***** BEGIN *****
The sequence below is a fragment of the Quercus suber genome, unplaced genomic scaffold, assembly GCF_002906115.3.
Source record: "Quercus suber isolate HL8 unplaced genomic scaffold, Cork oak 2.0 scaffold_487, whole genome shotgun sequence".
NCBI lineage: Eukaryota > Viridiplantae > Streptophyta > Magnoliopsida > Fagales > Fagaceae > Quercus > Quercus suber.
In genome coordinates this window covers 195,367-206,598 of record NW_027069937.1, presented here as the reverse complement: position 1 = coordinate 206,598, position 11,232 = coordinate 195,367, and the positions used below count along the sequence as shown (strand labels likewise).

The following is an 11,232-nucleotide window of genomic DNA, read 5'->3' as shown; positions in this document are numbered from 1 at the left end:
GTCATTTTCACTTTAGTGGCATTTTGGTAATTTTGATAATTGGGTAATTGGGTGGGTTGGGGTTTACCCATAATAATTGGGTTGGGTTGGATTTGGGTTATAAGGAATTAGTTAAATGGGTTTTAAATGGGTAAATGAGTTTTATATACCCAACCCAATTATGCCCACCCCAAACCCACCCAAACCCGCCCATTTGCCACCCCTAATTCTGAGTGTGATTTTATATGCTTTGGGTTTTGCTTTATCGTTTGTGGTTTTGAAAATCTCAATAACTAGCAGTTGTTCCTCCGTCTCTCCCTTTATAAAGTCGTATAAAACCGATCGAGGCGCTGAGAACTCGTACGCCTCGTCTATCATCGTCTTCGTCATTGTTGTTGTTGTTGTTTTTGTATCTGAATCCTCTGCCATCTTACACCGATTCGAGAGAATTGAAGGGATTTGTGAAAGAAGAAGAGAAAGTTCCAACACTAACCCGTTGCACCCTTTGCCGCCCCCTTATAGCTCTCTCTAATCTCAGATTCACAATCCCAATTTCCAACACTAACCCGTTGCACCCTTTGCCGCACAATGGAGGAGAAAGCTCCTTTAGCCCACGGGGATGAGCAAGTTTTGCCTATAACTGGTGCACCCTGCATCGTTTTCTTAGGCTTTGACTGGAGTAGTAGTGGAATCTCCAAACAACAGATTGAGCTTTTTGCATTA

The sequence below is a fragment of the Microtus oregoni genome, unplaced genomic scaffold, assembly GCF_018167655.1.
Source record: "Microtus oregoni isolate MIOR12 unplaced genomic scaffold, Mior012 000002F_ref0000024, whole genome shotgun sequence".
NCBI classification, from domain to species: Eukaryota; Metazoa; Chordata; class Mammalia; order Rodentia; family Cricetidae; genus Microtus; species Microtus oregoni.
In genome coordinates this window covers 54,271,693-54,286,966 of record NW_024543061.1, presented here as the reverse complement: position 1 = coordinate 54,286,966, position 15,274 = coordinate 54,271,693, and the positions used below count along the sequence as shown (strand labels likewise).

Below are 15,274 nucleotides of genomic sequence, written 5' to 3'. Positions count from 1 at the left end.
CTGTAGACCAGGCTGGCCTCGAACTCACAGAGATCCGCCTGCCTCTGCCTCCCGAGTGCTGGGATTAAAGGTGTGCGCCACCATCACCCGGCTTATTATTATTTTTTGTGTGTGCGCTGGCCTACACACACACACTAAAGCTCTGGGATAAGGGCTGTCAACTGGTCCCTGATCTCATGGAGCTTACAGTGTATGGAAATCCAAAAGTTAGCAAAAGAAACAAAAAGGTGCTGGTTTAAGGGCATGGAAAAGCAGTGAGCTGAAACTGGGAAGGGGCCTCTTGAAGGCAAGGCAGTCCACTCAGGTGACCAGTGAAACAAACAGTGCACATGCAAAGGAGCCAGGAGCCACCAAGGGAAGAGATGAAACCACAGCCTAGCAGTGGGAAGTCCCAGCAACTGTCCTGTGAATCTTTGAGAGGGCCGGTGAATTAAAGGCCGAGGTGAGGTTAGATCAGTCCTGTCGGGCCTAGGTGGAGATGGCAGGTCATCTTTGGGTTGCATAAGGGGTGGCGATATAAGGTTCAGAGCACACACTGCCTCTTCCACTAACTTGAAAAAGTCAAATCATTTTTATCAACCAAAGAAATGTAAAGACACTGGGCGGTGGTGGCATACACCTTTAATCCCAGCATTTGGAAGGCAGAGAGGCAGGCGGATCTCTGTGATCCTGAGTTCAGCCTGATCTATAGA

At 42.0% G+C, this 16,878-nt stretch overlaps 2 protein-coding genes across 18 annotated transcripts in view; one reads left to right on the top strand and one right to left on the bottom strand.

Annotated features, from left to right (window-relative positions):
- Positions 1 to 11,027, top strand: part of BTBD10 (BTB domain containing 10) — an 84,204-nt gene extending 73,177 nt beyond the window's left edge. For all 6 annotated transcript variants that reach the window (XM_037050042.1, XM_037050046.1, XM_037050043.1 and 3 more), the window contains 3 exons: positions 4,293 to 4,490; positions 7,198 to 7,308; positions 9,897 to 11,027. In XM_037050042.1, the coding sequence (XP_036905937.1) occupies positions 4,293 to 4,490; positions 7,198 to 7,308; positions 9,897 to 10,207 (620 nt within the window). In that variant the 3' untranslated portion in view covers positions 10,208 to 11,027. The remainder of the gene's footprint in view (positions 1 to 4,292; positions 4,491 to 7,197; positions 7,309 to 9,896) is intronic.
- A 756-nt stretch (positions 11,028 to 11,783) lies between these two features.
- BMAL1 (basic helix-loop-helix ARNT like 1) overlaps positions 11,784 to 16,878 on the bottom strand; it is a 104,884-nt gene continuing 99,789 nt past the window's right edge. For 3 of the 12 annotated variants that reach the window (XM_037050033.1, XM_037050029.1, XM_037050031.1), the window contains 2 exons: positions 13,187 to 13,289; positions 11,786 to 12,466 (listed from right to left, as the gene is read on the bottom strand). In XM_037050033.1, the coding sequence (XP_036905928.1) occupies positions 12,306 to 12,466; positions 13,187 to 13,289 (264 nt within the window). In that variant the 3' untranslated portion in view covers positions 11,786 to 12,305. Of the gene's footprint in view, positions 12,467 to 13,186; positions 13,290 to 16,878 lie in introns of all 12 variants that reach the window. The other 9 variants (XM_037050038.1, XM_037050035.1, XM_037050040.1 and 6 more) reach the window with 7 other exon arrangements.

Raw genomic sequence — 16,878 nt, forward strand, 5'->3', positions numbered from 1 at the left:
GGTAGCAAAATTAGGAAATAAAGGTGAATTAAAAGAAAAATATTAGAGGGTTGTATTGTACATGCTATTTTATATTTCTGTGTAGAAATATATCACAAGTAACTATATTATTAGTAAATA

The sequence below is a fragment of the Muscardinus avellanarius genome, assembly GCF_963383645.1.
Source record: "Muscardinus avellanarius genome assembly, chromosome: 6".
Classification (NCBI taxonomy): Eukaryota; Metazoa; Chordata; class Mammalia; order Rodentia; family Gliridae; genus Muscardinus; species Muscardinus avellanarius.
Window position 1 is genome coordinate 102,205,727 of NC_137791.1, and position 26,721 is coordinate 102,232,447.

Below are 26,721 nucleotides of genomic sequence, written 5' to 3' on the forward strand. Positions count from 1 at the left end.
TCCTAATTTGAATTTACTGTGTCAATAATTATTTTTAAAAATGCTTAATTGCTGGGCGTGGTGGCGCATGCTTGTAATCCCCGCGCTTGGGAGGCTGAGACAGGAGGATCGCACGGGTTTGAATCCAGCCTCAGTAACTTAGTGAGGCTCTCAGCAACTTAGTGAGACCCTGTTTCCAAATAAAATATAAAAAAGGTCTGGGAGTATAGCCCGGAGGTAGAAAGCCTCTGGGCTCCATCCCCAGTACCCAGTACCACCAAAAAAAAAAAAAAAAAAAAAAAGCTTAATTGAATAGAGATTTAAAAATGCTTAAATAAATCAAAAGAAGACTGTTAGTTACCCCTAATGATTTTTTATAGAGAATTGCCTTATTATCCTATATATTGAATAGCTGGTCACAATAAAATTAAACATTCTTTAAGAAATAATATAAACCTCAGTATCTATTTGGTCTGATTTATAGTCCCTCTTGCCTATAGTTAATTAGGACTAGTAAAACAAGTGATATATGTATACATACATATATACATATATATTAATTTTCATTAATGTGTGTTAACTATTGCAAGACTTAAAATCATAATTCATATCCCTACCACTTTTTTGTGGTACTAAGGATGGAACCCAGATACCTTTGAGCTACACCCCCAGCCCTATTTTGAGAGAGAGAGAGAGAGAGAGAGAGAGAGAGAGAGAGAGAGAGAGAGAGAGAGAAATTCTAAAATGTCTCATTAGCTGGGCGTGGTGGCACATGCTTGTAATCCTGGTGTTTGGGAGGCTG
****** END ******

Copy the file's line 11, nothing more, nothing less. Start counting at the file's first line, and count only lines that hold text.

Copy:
Below are 15,274 nucleotides of genomic sequence, written 5' to 3'. Positions count from 1 at the left end.